EnergyQuest Report: Gas price caps risk Australia’s future energy security

Gas price caps would stifle new investment in domestic supply as market intervention leads to a string of damaging economic consequences, according to a new report released today.

EnergyQuest’s A Review of Gas Cap Pricing has found a price cap would have substantial long-term economic implications – including negative impacts for exploration, development of gas resources, gas storage economics in Victoria and the viability of LNG imports on the east coast.

“Price caps do not address the cause of high domestic prices – lack of new gas supply and volatility in demand from the electricity market with the transition to renewables,” the report says.

“The long-term net effect of a price cap is to increase demand with lower prices, and decrease supply with lower economic returns – the opposite of what is required.”

The independent report, commissioned by the Australian Petroleum Production & Exploration Association (APPEA), said price caps decreased the incentive for exploration and risked long-term supply because capital investment would be deferred or redeployed to markets with higher prices.

“A gas cap in Australia of $10/GJ would risk capital flight to countries which offer a faster and higher return on investment,” it said.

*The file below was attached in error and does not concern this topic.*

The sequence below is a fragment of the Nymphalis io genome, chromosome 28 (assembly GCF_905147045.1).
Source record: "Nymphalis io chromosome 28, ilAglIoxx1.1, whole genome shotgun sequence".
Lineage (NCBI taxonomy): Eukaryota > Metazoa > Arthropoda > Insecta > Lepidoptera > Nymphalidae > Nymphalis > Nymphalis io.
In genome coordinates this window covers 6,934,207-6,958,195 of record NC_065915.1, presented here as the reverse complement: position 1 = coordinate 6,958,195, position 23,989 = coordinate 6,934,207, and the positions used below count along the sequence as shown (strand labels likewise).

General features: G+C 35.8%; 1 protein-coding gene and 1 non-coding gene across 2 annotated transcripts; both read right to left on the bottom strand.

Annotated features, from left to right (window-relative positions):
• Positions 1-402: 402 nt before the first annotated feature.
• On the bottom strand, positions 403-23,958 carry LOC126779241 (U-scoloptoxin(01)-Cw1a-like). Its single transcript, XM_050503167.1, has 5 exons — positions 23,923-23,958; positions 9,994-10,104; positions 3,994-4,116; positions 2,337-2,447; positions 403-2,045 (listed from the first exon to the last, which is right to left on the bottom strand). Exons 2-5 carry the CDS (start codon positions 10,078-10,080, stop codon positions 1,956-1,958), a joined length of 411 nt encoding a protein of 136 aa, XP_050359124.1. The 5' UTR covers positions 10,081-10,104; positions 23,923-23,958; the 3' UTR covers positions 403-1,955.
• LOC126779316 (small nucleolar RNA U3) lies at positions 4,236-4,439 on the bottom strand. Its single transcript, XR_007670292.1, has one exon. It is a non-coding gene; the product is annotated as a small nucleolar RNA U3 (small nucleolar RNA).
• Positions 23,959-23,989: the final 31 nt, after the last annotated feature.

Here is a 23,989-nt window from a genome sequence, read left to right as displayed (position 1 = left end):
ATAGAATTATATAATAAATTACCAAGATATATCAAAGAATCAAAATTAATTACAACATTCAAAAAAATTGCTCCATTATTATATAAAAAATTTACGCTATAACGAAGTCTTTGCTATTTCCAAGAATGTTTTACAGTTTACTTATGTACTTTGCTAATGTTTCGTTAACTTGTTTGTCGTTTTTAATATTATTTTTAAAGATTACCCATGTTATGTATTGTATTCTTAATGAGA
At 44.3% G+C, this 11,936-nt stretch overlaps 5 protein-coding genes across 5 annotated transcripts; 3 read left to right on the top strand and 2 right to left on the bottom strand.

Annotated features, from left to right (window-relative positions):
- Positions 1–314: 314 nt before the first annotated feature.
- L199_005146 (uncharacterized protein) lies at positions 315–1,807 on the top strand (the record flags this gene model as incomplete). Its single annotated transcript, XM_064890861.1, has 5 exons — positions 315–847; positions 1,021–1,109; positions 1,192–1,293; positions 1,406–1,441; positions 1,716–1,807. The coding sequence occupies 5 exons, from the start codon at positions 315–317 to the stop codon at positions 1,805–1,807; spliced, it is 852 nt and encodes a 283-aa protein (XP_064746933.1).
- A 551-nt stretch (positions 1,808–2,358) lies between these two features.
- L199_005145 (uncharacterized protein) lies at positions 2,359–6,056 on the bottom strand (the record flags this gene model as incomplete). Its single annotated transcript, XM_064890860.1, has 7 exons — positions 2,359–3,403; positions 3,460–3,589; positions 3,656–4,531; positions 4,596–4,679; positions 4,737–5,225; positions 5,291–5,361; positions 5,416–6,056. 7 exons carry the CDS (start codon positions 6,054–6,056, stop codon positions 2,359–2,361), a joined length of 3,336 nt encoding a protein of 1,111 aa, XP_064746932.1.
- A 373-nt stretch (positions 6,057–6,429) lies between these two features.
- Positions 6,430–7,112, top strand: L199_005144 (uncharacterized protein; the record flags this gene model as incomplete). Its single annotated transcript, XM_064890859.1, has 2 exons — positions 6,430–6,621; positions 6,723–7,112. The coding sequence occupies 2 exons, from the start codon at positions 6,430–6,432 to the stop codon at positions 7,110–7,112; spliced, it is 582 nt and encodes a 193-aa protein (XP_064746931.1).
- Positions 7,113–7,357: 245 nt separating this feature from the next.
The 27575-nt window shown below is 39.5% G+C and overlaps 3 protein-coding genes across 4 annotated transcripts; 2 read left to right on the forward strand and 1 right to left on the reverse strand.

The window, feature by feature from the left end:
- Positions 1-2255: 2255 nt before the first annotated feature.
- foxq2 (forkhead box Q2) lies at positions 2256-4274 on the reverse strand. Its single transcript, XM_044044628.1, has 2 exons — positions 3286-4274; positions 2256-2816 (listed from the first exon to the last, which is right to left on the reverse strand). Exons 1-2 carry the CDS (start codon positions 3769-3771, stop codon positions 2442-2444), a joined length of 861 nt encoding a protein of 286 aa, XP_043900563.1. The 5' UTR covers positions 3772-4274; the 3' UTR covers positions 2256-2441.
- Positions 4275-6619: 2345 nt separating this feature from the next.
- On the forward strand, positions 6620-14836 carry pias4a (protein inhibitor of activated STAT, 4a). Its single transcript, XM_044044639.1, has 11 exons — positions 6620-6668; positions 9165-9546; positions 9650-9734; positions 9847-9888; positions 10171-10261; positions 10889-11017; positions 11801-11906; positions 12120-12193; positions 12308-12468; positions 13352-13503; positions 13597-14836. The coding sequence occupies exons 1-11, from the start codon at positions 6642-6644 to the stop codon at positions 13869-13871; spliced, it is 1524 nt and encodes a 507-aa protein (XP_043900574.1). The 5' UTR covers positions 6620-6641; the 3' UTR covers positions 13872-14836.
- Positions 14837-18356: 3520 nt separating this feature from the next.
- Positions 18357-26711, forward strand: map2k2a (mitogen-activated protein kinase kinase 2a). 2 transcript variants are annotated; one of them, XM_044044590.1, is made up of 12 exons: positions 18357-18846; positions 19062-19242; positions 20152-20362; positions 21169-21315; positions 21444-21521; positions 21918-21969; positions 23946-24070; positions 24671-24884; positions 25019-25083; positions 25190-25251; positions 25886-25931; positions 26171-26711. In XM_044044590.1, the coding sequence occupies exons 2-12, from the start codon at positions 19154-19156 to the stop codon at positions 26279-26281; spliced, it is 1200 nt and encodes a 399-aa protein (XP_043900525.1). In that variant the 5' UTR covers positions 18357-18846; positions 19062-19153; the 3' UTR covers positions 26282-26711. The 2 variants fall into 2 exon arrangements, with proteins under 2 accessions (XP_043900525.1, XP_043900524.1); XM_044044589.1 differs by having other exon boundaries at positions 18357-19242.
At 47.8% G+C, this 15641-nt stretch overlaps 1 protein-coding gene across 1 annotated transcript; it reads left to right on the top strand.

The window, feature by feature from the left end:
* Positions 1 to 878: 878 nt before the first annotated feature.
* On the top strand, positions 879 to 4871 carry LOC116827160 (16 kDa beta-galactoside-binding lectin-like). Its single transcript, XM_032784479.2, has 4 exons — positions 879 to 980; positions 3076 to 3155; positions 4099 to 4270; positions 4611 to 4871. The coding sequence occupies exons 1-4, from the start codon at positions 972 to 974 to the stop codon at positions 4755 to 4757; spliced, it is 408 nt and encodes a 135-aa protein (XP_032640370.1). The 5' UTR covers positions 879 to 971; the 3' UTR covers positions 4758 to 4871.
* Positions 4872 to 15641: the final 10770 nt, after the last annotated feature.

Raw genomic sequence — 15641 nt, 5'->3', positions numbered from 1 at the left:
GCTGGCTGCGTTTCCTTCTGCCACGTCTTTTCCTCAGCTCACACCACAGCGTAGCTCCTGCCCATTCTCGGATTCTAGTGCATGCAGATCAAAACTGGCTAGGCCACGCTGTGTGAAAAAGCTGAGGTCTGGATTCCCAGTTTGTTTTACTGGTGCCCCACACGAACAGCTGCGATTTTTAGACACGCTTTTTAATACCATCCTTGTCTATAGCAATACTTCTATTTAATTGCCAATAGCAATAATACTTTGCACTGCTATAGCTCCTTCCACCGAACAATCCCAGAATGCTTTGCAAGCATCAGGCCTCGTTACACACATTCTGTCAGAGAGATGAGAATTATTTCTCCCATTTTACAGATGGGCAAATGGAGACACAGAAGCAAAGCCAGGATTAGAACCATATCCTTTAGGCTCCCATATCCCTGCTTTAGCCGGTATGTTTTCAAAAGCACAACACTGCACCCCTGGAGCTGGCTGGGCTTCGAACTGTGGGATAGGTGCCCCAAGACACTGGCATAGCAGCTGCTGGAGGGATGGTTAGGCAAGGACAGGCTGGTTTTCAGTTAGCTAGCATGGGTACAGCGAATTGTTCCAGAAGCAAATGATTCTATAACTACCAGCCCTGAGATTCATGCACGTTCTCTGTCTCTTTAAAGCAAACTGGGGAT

APPEA Chief Executive Samantha McCulloch said the report demonstrated the risk of intervention and that the government should allow the existing mechanisms of a Heads of Agreement (HoA) and Gas Industry Code of Conduct to work.

“The report shows that gas price controls won’t solve the pressures in the national energy system and would lead to even larger problems and higher prices down the track,” she said.

“We need to look at the entire energy supply chain for solutions, not isolate only one part of it.

“Gas can play a part in that solution by bringing on new supply to put downward pressure on prices. But this can only be done when positive investment policy settings and regulatory certainty encourage new investment. Intervention does the opposite.”

Ms McCulloch said the unintended consequences of market intervention underscored the necessity of early consultation with industry.

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